Duplicity

Duplicity

Film review by: Witney Seibold

 

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            The cleverest thing about Tony Gilroy’s “Duplicity” is not it’s twisty, temporally unstable plot (though it is clever), nor is it the wicked borderline Lubitsch-ian romance between ex-MI-6 officer Ray Koval (Clive Owen), and ex-CIA spook Claire Stenwick (Julia Roberts) (though it features some scenes of terrific wickedness).

 

            No, the cleverest thing about “Duplicity” is its mere premise; You see, in an era where the economy is in the toilet, people are sneering at major corporate CEOs who are giving themselves millions-dollar bonuses while the rest of us flounder; in an era of Iraq wars and multiple overseas quagmires; in an era when the Cold War has long since ended, and governments are not so much interested in sending spies into slickly decorates War Rooms to wheedle out secrets of the Other Empire; what’s a spy to do?

           

            Well, go to where the money is, of course. All of the world’s most sensitive secrets, it would seem, now rest in the hands of enormous corporate entities who want to be the first to deliver to the world the newest wonderproduct. Billions of dollars are at stake with every corporate press conference, and, as we have learned during this depression, the world economy can indeed be at stake.

 

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            I like that Gilroy was savvy enough to give us a spy thriller completely free of the usual Cold War trappings. And it was savvy of him to include the current corporate climate as a major story element. Even James Bond can seem a little dated in the modern world.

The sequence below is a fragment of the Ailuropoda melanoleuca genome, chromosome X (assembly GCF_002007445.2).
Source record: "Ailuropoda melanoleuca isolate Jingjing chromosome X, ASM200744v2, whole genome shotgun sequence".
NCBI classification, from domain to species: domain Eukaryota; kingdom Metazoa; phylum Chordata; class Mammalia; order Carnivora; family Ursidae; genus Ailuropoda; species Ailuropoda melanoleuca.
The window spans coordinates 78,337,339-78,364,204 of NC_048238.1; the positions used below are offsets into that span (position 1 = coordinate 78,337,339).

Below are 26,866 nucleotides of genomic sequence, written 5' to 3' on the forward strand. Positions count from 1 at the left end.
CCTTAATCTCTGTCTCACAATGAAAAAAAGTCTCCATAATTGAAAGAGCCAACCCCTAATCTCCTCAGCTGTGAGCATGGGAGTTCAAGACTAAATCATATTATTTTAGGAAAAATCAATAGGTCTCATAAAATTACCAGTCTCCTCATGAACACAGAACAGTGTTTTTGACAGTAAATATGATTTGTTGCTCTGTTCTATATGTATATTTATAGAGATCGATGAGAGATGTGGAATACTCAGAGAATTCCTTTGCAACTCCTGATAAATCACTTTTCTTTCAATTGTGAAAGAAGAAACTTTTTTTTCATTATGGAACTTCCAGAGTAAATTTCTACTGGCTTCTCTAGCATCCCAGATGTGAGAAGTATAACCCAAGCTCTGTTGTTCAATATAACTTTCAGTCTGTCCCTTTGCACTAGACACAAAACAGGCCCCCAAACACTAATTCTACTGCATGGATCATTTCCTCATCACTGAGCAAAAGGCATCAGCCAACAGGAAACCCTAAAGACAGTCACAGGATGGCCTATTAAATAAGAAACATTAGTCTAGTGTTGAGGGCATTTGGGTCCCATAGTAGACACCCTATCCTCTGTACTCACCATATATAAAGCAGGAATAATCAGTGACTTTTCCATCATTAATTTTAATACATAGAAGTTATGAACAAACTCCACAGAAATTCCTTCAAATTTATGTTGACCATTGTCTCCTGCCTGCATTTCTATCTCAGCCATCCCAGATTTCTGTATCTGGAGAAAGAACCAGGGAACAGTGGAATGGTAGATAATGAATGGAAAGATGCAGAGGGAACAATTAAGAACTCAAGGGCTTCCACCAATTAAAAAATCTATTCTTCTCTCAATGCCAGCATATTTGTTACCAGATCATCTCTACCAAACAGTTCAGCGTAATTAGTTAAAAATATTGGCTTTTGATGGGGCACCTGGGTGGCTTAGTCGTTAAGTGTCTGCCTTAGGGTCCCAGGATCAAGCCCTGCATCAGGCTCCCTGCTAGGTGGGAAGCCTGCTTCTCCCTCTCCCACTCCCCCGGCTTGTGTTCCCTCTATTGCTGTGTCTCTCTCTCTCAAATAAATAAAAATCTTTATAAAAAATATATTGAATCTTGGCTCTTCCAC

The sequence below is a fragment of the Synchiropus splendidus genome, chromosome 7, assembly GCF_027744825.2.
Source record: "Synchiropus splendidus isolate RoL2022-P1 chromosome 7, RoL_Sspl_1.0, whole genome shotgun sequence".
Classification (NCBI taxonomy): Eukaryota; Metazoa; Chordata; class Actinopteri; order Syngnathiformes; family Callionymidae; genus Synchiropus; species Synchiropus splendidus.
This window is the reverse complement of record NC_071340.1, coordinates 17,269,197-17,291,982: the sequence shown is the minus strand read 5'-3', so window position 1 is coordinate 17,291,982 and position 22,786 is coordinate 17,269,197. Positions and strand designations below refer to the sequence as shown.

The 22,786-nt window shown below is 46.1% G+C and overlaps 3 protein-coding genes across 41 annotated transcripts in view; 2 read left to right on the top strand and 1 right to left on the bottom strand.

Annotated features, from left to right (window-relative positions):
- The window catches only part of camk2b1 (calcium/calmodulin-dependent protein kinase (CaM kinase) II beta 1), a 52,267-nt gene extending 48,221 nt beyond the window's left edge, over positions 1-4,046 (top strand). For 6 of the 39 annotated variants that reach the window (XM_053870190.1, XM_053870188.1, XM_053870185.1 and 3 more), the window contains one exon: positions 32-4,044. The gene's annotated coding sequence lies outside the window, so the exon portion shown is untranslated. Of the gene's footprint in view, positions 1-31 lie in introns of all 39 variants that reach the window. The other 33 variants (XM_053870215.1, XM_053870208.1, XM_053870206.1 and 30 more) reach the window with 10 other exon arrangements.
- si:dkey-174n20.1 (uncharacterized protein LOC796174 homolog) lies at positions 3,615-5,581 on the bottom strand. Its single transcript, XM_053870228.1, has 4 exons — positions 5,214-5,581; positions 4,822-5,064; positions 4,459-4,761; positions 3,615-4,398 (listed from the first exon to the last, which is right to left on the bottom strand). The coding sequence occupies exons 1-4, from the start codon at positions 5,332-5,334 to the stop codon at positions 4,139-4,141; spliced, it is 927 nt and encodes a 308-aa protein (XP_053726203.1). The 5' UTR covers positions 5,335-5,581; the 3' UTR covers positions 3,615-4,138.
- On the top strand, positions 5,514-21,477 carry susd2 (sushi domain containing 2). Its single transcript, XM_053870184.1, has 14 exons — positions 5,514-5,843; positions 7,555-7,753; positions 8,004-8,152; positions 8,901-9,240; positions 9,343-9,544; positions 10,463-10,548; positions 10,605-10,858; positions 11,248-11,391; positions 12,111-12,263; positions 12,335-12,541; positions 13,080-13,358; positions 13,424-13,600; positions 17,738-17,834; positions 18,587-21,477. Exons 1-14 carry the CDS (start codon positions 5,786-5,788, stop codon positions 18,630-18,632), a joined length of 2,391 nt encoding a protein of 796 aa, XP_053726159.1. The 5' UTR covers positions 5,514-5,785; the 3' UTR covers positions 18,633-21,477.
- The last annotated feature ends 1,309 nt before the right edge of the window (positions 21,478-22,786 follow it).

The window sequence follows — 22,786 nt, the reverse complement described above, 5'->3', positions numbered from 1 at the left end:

The two warring corporations in “Duplicity” are represented by CEOs Howard Tully (Tom Wilkinson) and Richard Garsik (Paul Giamatti). Ray has been hired by Garsik to spy on Tully. Claire has been hired by Tully to spy on Garsik. But she’s really a mole for Garsik. Tully has announced that he has a wonderproduct, but won’t tell anyone what it is. It’s all Ray and Claire can do to find out what it is. Thanks to the financial loophole of the overseas bank account, their job involves a lot of globetrotting. And, to complicate matters, Claire and Ray are secretly lovers, don’t trust one another, and are heading up their own complicated scheme to rip off the corporation whom they can rob the most readily.

 

A corporate meeting of minds.

A corporate meeting of minds.

 

            Gilroy – who wrote and directed  “Michael Clayton” last year, authored the successful “Bourne” films, and even had a hand in films like “The Devil’s Advocate” – is fond of difficult-to-follow plotting, and tricky non-linear doublebacks. If done poorly, these kind of plot tricks can be extremely aggravating, and can ruin an otherwise clever film (see “Domino” for some of this. Or maybe “Basic.” Yeah, I saw “Basic”). Luckily Gilroy, writing and directing for the second time, has a firm handle on his story and can tell it to us clearly with an amount of wit, and, thanks to his lead actors, no small amount of charm.

 

            The story becomes so complex at points that it’s hard to have fun, but these moments of chaos soon abate, and we’re left with a classy and clever spy entertainment.

 

Ms. Roberts, you're trying to seduce me.

Ms. Roberts, you're trying to seduce me.

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Published in: on April 23, 2009 at 9:11 pm  Leave a Comment  

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